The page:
Size vs. Grade - Grade Wins Every Time...Nope. But It Should
Mr. Abraham's comments contain no material non-public information. This message is intended to provide investors and shareholders with management's views and opinions of current operations, objectives, and industry conditions and may contain certain forward-looking statements. For more complete assessment of project and investor risk readers are encouraged to read the Company's most recent public filings with the Securities & Exchange Commission. Statements and opinions in this message are made pursuant to the "safe harbor'" provisions of the Private Securities Litigation Reform Act of 1995.
One of the things that baffles me when I talk to most institutional investors is their dismissive attitudes toward gold deposits of less than a million ounces. Actually, in the past few years, that mystical number has risen to two million ounces. They never seem too worried about things like, huge capital expenditures, massive environmental footprints (a.k.a., lengthy and expensive permitting) and, most importantly, profit margins. Just make it BIG and they're all over it. Here's my take.
Gold industry statistics have a lot to do with the prevailing institutional mindset and it seems to be more about "fees" than profitable projects. On average, from discovery to commercial production, it takes 15 years to make a mine....and that's if all goes well with permitting. (I've seen several good projects get held up, sometimes for decades, due to environmental opposition.) Next, come the financing hurdles. Much depends on where the mine is located and the grade of the reserves, (this is can be highly variable) but generally, the lower the grade, the more drilling is required to establish the reserve AND, the more dirt you have to move in the production process....which equates to more and bigger mining equipment and large multi-million dollar processing facilities. Last time I looked, industry average "all-in" costs for the typical project were north of $50 million and climbing rapidly. This means that boat loads of shares get issued (shareholder dilution) and large amounts of debt are incurred before the first gold bar gets poured. In fact, these projects are so expensive that most of the industry has little to no profit margins...even at $1,200 gold prices.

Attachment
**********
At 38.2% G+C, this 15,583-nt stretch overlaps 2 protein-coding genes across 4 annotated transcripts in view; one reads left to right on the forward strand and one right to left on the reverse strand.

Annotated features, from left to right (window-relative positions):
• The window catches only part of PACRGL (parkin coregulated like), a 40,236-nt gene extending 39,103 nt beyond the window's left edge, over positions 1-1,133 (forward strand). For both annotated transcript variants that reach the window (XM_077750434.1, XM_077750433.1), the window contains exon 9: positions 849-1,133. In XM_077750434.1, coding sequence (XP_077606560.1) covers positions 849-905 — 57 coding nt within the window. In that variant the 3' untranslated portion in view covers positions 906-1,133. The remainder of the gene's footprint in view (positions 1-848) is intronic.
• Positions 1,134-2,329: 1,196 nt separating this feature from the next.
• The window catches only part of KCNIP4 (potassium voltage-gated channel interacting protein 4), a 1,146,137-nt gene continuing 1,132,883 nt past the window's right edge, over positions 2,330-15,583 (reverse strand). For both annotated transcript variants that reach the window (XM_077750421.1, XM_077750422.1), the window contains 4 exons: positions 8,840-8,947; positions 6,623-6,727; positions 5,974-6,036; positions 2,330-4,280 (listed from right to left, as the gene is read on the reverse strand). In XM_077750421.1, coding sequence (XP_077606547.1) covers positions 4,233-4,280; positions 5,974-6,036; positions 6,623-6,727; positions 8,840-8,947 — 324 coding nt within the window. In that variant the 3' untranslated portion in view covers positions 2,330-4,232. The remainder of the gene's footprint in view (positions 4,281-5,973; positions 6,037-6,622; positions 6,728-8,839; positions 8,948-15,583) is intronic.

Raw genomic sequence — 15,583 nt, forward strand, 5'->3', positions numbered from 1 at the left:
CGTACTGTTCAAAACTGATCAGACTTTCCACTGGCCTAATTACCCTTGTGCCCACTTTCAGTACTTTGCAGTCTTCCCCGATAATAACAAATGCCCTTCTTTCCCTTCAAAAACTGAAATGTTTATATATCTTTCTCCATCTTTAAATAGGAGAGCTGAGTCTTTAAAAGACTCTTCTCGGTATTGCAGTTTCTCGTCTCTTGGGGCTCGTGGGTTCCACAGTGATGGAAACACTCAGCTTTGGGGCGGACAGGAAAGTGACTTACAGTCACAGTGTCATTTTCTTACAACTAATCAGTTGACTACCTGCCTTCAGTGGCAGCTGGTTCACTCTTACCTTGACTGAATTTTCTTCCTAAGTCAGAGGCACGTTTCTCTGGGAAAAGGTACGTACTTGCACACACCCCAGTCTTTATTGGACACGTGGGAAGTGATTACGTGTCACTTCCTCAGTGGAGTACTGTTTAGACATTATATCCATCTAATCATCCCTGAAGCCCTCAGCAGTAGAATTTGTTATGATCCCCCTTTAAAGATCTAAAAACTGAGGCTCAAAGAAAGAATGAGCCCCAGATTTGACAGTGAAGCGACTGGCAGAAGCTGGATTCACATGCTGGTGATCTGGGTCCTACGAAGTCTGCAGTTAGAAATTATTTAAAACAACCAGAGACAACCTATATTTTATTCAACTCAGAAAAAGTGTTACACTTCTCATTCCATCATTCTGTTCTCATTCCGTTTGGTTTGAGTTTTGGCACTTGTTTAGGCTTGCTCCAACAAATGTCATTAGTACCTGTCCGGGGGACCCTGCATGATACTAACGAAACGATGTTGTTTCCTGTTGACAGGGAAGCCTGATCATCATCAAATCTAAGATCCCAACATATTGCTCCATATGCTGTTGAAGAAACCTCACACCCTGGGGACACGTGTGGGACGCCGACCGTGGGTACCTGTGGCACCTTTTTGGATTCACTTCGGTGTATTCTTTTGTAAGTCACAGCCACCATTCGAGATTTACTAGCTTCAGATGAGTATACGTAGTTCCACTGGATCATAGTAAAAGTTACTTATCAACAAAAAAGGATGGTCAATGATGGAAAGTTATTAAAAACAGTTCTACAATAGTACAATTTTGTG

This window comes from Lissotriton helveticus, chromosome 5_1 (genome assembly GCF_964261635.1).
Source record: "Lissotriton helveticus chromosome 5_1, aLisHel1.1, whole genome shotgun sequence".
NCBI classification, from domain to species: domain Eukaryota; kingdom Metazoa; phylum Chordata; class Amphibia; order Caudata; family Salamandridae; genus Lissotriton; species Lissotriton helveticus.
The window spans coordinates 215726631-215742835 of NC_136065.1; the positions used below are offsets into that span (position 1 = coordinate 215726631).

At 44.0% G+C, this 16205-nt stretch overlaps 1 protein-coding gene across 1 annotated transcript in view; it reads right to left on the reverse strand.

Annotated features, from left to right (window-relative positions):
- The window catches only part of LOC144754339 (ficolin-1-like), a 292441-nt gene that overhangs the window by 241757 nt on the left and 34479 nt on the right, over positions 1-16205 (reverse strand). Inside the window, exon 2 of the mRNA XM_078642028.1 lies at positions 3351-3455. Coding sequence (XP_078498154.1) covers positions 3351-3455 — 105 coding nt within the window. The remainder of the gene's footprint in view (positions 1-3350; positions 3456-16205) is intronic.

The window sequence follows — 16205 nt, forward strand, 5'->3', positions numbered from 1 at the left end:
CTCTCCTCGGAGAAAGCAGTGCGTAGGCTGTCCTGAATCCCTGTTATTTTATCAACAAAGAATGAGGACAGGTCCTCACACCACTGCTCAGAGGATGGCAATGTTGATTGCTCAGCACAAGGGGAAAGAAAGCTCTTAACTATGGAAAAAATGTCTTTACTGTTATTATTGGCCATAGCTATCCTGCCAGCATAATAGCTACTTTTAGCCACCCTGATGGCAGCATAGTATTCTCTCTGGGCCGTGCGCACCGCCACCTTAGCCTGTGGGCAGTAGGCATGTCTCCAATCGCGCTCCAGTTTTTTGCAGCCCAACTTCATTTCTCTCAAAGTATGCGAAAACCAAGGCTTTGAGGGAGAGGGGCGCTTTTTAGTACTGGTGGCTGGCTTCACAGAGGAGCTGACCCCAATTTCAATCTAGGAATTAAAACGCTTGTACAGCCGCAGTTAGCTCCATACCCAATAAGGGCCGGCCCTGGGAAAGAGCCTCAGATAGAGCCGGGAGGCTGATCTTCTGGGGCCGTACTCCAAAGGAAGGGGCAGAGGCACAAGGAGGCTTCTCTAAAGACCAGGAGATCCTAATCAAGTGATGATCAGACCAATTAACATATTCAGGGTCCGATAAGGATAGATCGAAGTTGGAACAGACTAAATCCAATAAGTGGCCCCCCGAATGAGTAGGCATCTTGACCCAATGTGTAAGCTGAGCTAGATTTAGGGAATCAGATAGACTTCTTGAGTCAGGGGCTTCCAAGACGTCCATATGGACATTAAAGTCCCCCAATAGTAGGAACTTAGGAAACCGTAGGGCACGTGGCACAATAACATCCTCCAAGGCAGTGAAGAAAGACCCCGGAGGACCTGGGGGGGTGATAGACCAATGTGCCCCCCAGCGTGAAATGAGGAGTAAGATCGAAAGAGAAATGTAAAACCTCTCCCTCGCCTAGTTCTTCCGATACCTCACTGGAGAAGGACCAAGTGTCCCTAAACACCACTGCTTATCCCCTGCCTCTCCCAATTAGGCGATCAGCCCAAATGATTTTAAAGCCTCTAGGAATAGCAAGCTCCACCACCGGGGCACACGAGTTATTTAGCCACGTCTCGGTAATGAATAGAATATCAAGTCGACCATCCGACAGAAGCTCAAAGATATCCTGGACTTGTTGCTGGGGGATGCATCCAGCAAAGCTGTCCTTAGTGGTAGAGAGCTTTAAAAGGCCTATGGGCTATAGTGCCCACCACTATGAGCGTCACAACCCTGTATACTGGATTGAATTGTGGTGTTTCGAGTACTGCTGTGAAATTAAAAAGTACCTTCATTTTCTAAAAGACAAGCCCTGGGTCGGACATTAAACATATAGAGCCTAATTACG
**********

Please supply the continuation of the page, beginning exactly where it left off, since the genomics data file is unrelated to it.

By contrast, our Golden Wonder mine provides LKA shareholders with some very distinct advantages. With exploratory ore grades of 1.4 ounces (39.7 grams) gold per ton (over thirteen times the industry average grades of 3 grams per ton) and our previous production grade of 16 ounces (454 grams) which is over one hundred fifty times the industry average, we don't need to employ an army of miners and move mountains of material everyday to make money. In fact, with our exceptionally high grades, we don't even require one of those multimillion dollar processing facilities. We simply mine, crush, and ship the ore to one of the majors...who are generally happy to offset the excess processing capacity of their big mills and smelters.
For now, following the rich veins and stringers of the Golden Wonder vein system is paying the exploration bills, which is an extraordinary feat unto itself, BUT, when we locate another ore chute that is anywhere near the size and grade of the previous one, or simply find additional veins like the one we're pursuing now, the margins are fat enough to choke a horse, or in this case....an elephant.
As always, you’re welcome to email me with your questions and comments at: firstname.lastname@example.org